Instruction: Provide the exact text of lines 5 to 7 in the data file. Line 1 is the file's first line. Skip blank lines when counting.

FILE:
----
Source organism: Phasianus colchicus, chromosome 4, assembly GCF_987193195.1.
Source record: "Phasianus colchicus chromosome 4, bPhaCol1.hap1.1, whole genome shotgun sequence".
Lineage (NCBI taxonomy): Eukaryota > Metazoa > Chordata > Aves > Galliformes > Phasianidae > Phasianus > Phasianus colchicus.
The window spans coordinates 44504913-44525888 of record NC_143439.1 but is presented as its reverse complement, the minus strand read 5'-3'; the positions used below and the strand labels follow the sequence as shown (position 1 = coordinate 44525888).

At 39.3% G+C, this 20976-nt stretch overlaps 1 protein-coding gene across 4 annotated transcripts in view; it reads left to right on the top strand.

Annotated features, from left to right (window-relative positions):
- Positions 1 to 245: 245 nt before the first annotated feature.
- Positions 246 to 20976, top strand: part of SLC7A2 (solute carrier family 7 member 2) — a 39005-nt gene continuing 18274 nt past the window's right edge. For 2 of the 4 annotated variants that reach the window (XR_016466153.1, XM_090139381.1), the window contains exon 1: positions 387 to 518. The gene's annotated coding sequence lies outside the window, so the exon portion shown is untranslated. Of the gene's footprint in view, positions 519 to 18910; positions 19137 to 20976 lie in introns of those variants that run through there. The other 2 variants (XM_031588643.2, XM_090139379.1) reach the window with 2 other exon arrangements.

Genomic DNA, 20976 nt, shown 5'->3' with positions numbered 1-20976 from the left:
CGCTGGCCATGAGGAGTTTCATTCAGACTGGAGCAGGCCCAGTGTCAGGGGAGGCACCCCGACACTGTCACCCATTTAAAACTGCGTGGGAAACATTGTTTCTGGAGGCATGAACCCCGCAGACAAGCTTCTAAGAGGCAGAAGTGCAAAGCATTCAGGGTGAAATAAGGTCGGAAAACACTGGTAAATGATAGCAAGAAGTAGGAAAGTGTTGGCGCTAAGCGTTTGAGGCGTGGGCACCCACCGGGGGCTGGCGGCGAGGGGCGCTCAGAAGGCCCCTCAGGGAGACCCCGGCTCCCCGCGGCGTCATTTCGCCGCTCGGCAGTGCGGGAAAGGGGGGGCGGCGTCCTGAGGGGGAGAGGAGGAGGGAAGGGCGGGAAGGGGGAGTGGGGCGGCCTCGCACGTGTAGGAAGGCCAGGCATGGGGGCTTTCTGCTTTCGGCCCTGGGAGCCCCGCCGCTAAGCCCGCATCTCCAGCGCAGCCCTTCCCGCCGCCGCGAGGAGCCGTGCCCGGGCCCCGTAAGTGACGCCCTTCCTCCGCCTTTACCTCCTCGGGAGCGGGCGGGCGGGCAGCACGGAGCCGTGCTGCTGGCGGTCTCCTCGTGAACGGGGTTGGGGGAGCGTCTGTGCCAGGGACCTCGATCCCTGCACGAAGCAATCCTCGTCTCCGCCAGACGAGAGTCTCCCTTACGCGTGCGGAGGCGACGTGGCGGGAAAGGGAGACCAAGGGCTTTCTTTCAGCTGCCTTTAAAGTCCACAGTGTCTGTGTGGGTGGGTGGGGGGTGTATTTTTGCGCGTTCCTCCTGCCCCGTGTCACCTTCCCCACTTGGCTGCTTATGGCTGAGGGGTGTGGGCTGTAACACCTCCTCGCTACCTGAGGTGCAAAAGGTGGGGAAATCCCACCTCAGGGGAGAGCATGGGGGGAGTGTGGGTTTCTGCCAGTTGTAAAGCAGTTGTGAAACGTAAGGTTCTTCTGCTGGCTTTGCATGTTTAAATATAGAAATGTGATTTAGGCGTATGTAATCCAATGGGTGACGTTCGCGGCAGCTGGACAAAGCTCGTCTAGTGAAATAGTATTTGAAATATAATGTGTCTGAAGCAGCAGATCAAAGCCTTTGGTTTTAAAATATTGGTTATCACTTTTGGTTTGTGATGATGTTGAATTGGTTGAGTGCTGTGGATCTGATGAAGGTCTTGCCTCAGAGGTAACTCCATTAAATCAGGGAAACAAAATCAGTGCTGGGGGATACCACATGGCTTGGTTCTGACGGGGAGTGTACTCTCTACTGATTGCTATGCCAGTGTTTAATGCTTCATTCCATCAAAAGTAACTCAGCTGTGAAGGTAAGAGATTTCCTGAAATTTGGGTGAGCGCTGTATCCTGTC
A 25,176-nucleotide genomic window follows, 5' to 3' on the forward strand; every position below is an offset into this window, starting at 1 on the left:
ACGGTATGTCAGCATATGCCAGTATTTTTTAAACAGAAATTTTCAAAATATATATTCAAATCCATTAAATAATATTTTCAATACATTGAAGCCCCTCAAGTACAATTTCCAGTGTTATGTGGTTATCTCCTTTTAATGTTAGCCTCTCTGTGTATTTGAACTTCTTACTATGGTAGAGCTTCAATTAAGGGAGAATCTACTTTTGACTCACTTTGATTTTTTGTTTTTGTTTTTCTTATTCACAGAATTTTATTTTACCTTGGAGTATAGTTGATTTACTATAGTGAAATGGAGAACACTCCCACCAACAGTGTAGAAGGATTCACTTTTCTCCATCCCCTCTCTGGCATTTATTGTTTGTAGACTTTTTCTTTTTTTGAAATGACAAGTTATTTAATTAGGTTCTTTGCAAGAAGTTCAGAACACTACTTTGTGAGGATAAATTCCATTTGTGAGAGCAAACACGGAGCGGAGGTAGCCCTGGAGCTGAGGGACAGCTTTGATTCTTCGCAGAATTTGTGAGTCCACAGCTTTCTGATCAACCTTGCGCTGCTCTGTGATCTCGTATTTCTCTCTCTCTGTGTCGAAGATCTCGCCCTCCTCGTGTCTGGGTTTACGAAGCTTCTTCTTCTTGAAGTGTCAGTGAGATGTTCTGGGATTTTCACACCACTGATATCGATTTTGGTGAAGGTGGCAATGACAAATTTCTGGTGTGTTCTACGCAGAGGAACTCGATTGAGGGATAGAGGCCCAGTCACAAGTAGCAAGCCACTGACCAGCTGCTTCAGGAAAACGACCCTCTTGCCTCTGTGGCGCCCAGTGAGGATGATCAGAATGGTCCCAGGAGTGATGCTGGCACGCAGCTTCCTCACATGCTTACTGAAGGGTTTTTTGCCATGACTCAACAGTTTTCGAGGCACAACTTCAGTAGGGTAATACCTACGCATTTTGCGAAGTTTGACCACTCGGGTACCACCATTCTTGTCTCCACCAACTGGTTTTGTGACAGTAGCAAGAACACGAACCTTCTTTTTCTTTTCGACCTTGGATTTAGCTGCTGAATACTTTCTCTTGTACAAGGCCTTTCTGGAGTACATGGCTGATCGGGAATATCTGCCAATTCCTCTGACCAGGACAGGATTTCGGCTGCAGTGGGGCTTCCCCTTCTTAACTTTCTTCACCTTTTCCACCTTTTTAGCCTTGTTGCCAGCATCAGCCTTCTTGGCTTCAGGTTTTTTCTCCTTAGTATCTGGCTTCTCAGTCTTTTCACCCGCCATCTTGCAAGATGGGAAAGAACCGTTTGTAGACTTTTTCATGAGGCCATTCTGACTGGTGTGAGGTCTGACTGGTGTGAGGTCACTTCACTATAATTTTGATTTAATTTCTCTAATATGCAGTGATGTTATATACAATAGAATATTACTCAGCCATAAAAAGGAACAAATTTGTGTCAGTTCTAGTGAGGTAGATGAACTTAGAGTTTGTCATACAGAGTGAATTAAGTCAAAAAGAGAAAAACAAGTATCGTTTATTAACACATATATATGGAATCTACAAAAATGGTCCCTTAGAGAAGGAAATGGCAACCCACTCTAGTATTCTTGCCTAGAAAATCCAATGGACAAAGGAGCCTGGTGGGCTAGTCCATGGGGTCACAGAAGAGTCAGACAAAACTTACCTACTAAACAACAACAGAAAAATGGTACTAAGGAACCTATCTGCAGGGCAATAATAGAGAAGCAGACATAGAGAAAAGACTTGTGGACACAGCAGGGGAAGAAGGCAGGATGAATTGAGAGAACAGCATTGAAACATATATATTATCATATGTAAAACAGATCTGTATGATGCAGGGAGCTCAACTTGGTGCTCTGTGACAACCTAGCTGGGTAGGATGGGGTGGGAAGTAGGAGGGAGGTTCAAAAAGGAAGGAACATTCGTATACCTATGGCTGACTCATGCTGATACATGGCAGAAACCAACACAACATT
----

At 39.3% G+C, this 20976-nt stretch overlaps 1 protein-coding gene across 4 annotated transcripts in view; it reads left to right on the top strand.

Annotated features, from left to right (window-relative positions):
- Positions 1 to 245: 245 nt before the first annotated feature.